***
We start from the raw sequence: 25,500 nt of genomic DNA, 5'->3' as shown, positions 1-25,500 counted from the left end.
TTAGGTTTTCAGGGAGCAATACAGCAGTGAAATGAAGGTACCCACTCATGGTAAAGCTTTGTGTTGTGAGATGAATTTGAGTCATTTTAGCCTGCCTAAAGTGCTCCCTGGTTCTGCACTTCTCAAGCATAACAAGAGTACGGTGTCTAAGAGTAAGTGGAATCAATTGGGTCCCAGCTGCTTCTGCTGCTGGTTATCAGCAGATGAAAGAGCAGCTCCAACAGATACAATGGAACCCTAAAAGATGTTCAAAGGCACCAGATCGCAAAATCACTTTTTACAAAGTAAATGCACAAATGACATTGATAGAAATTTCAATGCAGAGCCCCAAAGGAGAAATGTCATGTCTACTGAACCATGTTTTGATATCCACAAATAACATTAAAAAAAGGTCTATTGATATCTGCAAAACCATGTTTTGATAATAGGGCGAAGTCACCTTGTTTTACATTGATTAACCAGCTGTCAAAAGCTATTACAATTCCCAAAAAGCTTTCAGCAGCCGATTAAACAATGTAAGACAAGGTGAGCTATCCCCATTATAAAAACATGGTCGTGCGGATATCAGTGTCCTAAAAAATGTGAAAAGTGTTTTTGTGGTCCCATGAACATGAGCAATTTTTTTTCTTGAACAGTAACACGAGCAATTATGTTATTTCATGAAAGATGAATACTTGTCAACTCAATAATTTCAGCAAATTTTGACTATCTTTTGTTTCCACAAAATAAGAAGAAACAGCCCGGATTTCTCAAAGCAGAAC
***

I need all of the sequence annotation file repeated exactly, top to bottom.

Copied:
We start from the raw sequence: 25,500 nt of genomic DNA, 5'->3' as shown, positions 1-25,500 counted from the left end.
TTAGGTTTTCAGGGAGCAATACAGCAGTGAAATGAAGGTACCCACTCATGGTAAAGCTTTGTGTTGTGAGATGAATTTGAGTCATTTTAGCCTGCCTAAAGTGCTCCCTGGTTCTGCACTTCTCAAGCATAACAAGAGTACGGTGTCTAAGAGTAAGTGGAATCAATTGGGTCCCAGCTGCTTCTGCTGCTGGTTATCAGCAGATGAAAGAGCAGCTCCAACAGATACAATGGAACCCTAAAAGATGTTCAAAGGCACCAGATCGCAAAATCACTTTTTACAAAGTAAATGCACAAATGACATTGATAGAAATTTCAATGCAGAGCCCCAAAGGAGAAATGTCATGTCTACTGAACCATGTTTTGATATCCACAAATAACATTAAAAAAAGGTCTATTGATATCTGCAAAACCATGTTTTGATAATAGGGCGAAGTCACCTTGTTTTACATTGATTAACCAGCTGTCAAAAGCTATTACAATTCCCAAAAAGCTTTCAGCAGCCGATTAAACAATGTAAGACAAGGTGAGCTATCCCCATTATAAAAACATGGTCGTGCGGATATCAGTGTCCTAAAAAATGTGAAAAGTGTTTTTGTGGTCCCATGAACATGAGCAATTTTTTTTCTTGAACAGTAACACGAGCAATTATGTTATTTCATGAAAGATGAATACTTGTCAACTCAATAATTTCAGCAAATTTTGACTATCTTTTGTTTCCACAAAATAAGAAGAAACAGCCCGGATTTCTCAAAGCAGAAC